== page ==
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Groups Pressure EPA On Biofuels Mandate

As deadline approaches, cellulosic ethanol producers worry about being squeezed out of the market

by Melody M. Bomgardner
November 9, 2015 | A version of this story appeared in Volume 93, Issue 44

Supporters and opponents of biofuel mandates are ramping up pressure on EPA in hopes of influencing a rule, due on Nov. 30, on how much corn ethanol and advanced biofuel will be blended in the U.S. fuel supply.

Credit: DuPont
DuPont’s new cellulosic ethanol plant runs on bales of corn leaves, stalks, and cobs.
Image of a large bale of corn stover.
Credit: DuPont
DuPont’s new cellulosic ethanol plant runs on bales of corn leaves, stalks, and cobs.

The rule will come just as the United Nations kicks off its climate change conference in Paris and shortly after DuPont opened its first cellulosic ethanol facility, in Iowa. Advanced biofuel producers say strong mandates, enabled by the Renewable Fuels Standard, make investments in low-carbon fuels possible.

For next year, EPA has proposed to increase the amount of corn and cellulosic biofuel that fuel blenders use but at levels less than those authorized under the 2007 law that set targets for the standard.

The proposal signals EPA may not push to accelerate biofuel adoption and that the U.S. will likely lose its leading position to other countries, says Jan Koninckx, DuPont’s global business director for biofuel. “The proposal is a choice for the status quo on ethanol, which means growth in advanced biofuel will happen elsewhere,” Koninckx says. DuPont is licensing its technology in China and Eastern Europe.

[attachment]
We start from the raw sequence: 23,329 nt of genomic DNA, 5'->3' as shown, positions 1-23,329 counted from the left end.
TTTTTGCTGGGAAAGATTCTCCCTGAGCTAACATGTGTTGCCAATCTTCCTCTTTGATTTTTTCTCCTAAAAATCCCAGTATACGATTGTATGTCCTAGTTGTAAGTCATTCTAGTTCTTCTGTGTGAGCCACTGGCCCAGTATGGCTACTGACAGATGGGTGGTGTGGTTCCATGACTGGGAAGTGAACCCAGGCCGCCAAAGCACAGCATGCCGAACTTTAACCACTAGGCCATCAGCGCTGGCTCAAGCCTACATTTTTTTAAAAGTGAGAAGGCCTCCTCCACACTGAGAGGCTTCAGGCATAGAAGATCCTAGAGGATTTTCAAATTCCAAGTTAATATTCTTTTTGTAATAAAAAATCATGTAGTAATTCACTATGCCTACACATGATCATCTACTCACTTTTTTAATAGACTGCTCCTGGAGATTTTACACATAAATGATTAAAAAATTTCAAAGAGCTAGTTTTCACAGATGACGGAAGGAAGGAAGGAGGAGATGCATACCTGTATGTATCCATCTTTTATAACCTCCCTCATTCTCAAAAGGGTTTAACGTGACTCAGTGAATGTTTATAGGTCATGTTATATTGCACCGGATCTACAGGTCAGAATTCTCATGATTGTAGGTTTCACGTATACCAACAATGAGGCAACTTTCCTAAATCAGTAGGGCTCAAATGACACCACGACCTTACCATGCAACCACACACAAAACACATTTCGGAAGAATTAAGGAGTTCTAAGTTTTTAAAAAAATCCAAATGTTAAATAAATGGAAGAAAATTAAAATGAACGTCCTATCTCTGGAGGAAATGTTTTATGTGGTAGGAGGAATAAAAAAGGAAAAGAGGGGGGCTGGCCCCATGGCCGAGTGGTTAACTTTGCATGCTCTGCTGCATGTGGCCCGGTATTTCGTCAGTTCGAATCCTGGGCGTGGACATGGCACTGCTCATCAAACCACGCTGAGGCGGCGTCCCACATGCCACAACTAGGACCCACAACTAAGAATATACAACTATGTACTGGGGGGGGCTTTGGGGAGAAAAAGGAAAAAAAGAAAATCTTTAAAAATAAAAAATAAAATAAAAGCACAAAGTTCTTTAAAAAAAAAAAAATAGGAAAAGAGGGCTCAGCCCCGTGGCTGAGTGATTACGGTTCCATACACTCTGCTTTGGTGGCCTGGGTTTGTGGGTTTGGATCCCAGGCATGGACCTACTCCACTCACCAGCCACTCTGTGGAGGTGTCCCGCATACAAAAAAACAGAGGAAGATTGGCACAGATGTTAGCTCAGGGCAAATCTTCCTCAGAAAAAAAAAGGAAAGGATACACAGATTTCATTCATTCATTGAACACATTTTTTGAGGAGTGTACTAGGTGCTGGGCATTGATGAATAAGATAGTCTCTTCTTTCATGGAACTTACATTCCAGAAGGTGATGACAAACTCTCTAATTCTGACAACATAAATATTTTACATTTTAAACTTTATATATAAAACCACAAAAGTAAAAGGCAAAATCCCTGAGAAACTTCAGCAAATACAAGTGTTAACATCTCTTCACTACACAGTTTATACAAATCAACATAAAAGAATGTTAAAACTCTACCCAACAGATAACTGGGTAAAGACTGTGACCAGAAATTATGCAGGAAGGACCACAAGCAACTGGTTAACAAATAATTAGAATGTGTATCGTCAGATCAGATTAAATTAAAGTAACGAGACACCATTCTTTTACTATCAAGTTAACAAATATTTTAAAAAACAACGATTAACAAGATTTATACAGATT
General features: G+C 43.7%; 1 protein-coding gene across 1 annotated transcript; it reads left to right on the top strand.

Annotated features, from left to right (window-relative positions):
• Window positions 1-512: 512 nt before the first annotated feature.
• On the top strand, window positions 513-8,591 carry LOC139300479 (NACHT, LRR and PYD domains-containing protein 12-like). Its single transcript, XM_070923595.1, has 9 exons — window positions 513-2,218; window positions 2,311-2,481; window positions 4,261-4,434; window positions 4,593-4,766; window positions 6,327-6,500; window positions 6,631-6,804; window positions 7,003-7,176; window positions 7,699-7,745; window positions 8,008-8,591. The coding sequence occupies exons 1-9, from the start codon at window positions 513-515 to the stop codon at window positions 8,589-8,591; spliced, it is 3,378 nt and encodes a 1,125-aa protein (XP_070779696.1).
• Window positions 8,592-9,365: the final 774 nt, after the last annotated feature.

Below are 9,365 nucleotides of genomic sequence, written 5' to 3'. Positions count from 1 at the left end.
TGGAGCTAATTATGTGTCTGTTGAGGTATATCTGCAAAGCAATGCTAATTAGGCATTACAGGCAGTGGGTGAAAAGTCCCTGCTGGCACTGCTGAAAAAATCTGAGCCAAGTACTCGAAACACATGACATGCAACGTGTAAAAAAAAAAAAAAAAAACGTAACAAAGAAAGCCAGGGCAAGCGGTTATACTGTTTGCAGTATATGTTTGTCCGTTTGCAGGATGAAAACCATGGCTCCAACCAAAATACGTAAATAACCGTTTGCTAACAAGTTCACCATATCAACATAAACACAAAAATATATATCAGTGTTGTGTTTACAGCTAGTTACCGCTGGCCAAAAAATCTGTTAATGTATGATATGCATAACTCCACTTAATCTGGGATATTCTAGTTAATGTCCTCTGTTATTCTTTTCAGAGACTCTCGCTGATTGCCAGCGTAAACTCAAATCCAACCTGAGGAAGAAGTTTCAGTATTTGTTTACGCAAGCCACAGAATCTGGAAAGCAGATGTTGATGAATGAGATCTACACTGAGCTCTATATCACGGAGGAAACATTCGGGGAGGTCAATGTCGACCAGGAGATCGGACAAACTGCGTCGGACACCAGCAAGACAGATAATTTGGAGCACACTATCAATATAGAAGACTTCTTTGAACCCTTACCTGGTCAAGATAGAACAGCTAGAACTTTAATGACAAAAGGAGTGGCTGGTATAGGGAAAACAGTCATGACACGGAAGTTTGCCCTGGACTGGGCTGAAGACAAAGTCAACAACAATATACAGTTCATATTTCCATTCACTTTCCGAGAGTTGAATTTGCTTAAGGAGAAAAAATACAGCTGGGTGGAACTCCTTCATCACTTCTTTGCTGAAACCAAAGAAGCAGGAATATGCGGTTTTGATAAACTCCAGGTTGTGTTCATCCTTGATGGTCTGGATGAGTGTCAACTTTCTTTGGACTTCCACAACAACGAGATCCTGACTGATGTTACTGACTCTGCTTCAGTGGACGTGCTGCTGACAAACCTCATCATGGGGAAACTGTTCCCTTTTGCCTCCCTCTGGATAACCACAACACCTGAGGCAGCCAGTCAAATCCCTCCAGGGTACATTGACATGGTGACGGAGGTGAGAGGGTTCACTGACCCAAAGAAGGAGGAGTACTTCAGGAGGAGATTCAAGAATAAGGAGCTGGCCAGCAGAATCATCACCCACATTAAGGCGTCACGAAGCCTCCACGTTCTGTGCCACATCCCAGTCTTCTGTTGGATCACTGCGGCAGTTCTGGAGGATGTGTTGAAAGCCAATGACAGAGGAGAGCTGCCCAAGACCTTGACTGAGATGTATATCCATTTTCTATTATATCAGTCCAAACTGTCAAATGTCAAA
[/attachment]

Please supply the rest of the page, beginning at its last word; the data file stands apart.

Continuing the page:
The American Petroleum Institute, a trade group that would like the mandates reduced, and the pro-biofuel Fuels America have launched opposing television and radio campaigns about the standard. Meanwhile, advocacy groups such as the Environmental Working Group are warning against increasing the use of corn ethanol, saying it’s worse for climate change than gasoline. In an odd twist, API’s radio spot cites EWG’s position.

EWG instead would like the focus of mandates to shift to advanced biofuel. “Ethanol made from corn stover—the leaves and stalks that remain in the field after the grain is harvested—has a life-cycle carbon intensity 96% lower than gasoline’s,” it stressed in a Nov. 3 report.

Since 2007, the nation’s output of corn ethanol has increased to the point that, today, almost all gas contains 10% ethanol. API contends that going beyond that level can damage car engines.

Production of cellulosic biofuel began only last year at plants built by Poet-DSM and Abengoa. Because few gas stations supply gasoline with more than 10% ethanol, backers of cellulosic ethanol worry that lowered mandates will squeeze out the new advanced biofuel.



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